With the Los Angeles Lakers having just kicked off their preseason schedule, the team is entering the 2018-19 NBA season with a ragtag collection of centers whom many believe don’t have a chance to earn a starting job on almost any other NBA team. But that doesn’t seem to faze the Lakers’ recently signed superstar, LeBron James, who has been rumored in the past to be in consideration to play some minutes at center despite being a natural forward.
“We want a positionless team,” said James, who was described by Lakers.com reporter Joey Ramirez as the “perhaps the most positionless player” in basketball history.
“There’s gonna be times when we’re all playing different positions. I think that’s going to be the benefit of our ball club.”
In a career that will officially span 16 seasons once the NBA regular season kicks off next month, James has been utilized at all five positions at various points in time, seeing the majority of his minutes at small forward. But as he suggested when he was interviewed during Saturday’s team practice, there are other Lakers players, including Brandon Ingram, Kyle Kuzma, and recent addition Michael Beasley, who are versatile enough to play more than one of the five traditional positions in basketball.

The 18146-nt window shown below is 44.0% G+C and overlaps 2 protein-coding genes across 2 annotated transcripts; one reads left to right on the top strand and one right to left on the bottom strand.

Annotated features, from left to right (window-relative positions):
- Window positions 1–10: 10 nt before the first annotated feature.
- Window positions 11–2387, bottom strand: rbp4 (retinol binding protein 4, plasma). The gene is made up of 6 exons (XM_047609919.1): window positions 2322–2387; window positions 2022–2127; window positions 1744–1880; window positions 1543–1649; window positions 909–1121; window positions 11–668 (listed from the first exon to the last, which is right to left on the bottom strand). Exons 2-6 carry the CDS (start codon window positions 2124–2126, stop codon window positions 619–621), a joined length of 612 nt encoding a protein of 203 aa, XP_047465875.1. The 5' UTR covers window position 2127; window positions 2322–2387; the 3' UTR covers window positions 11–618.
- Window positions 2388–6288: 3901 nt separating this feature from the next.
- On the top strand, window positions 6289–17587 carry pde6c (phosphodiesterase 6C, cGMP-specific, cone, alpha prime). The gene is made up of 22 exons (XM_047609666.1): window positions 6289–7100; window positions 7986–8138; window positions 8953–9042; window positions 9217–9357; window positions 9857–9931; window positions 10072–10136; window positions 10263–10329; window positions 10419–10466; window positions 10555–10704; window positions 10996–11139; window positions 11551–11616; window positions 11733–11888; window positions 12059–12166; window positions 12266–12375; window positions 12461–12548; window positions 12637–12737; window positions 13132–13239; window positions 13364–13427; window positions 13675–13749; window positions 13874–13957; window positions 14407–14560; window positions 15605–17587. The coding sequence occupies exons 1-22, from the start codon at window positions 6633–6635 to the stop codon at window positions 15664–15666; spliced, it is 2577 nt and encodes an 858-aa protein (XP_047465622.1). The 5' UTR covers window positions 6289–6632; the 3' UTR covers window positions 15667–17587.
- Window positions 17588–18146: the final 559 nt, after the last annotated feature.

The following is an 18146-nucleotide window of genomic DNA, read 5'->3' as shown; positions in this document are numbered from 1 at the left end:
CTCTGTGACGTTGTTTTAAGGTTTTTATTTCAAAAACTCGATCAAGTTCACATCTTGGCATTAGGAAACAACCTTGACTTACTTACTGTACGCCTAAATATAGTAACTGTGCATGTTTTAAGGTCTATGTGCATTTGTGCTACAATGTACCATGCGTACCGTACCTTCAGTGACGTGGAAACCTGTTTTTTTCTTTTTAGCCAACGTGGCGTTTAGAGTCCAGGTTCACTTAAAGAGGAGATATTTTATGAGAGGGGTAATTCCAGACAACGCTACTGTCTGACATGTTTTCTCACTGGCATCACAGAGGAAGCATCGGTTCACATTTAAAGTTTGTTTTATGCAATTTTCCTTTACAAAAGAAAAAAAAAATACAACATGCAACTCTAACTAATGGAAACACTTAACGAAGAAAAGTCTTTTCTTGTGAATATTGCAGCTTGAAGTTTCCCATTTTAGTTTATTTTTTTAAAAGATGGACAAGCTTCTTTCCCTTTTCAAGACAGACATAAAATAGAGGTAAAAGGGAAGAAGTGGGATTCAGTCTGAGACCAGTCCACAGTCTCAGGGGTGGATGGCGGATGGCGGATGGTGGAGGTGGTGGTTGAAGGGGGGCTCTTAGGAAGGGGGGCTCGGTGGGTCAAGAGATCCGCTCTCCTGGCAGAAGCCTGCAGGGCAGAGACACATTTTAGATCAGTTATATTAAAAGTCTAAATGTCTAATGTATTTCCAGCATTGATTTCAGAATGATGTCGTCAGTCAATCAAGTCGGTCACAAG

“We have a lot of guys that can play multiple positions. It’s going to work well for our team. It’s good. We just have to help rebound.”
LeBron James is a Los Angeles Laker pic.twitter.com/kVfNubGdZy
— SB Nation (@SBNation) October 1, 2018
Despite oftentimes fielding a comparatively small lineup in the 2017-18 season, the Los Angeles Lakers were among the best rebounding teams in the NBA last year, as they ranked second in rebounds with 46.4 a game, and seventh in rebounding differential with 1.6 more rebounds per game than their opponents. But with the team expected to field more small-ball lineups in 2018-19, Lakers.com suggested that it might be harder for them to flex their muscle on the boards, as natural forwards like James, Kuzma, and Beasley could all see minutes at center as they split time in the middle with JaVale McGee, Ivica Zubac, and rookie Moritz Wagner.
Still, positionless basketball might not always be the best way to go for the Lakers, even if head coach Luke Walton is all for implementing it. As quoted by Lakers.com, Walton said that effective rebounding would be essential to the team’s success in the 2018-19 season, but added that there might be some times when the Lakers will go back to traditional positional definitions.
“If we can’t rebound the basketball, we’ll have to get away from positionless basketball and go back to the good ol’, solid [positions] one through five,” said Walton.